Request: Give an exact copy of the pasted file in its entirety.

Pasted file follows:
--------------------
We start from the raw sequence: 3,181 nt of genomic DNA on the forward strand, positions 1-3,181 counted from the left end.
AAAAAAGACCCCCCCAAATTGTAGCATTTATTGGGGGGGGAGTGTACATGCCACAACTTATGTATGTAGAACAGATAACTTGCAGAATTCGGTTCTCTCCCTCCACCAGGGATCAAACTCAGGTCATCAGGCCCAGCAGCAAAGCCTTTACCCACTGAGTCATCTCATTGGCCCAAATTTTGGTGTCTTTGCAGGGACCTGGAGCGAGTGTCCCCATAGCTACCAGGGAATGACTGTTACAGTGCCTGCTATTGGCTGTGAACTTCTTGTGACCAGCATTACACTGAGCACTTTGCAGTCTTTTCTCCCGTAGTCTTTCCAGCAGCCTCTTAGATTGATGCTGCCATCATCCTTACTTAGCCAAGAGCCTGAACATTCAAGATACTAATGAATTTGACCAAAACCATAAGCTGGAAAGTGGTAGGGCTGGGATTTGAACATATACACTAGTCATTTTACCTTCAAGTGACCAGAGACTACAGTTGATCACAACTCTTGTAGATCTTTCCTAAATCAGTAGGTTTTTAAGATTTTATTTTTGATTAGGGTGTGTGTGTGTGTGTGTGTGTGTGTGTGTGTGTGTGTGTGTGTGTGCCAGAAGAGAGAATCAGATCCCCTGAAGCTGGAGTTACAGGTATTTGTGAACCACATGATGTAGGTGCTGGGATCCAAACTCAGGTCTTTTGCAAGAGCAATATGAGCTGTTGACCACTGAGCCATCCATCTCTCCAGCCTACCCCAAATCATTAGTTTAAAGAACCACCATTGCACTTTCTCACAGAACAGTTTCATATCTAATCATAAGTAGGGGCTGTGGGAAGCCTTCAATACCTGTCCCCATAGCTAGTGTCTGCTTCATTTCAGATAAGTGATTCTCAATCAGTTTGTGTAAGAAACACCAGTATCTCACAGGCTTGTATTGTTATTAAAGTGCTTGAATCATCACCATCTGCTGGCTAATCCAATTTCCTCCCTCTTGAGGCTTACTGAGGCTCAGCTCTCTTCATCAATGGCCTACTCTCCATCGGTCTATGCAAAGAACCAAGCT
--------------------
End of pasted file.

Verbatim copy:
We start from the raw sequence: 3,181 nt of genomic DNA on the forward strand, positions 1-3,181 counted from the left end.
AAAAAAGACCCCCCCAAATTGTAGCATTTATTGGGGGGGGAGTGTACATGCCACAACTTATGTATGTAGAACAGATAACTTGCAGAATTCGGTTCTCTCCCTCCACCAGGGATCAAACTCAGGTCATCAGGCCCAGCAGCAAAGCCTTTACCCACTGAGTCATCTCATTGGCCCAAATTTTGGTGTCTTTGCAGGGACCTGGAGCGAGTGTCCCCATAGCTACCAGGGAATGACTGTTACAGTGCCTGCTATTGGCTGTGAACTTCTTGTGACCAGCATTACACTGAGCACTTTGCAGTCTTTTCTCCCGTAGTCTTTCCAGCAGCCTCTTAGATTGATGCTGCCATCATCCTTACTTAGCCAAGAGCCTGAACATTCAAGATACTAATGAATTTGACCAAAACCATAAGCTGGAAAGTGGTAGGGCTGGGATTTGAACATATACACTAGTCATTTTACCTTCAAGTGACCAGAGACTACAGTTGATCACAACTCTTGTAGATCTTTCCTAAATCAGTAGGTTTTTAAGATTTTATTTTTGATTAGGGTGTGTGTGTGTGTGTGTGTGTGTGTGTGTGTGTGTGTGTGTGTGTGCCAGAAGAGAGAATCAGATCCCCTGAAGCTGGAGTTACAGGTATTTGTGAACCACATGATGTAGGTGCTGGGATCCAAACTCAGGTCTTTTGCAAGAGCAATATGAGCTGTTGACCACTGAGCCATCCATCTCTCCAGCCTACCCCAAATCATTAGTTTAAAGAACCACCATTGCACTTTCTCACAGAACAGTTTCATATCTAATCATAAGTAGGGGCTGTGGGAAGCCTTCAATACCTGTCCCCATAGCTAGTGTCTGCTTCATTTCAGATAAGTGATTCTCAATCAGTTTGTGTAAGAAACACCAGTATCTCACAGGCTTGTATTGTTATTAAAGTGCTTGAATCATCACCATCTGCTGGCTAATCCAATTTCCTCCCTCTTGAGGCTTACTGAGGCTCAGCTCTCTTCATCAATGGCCTACTCTCCATCGGTCTATGCAAAGAACCAAGCT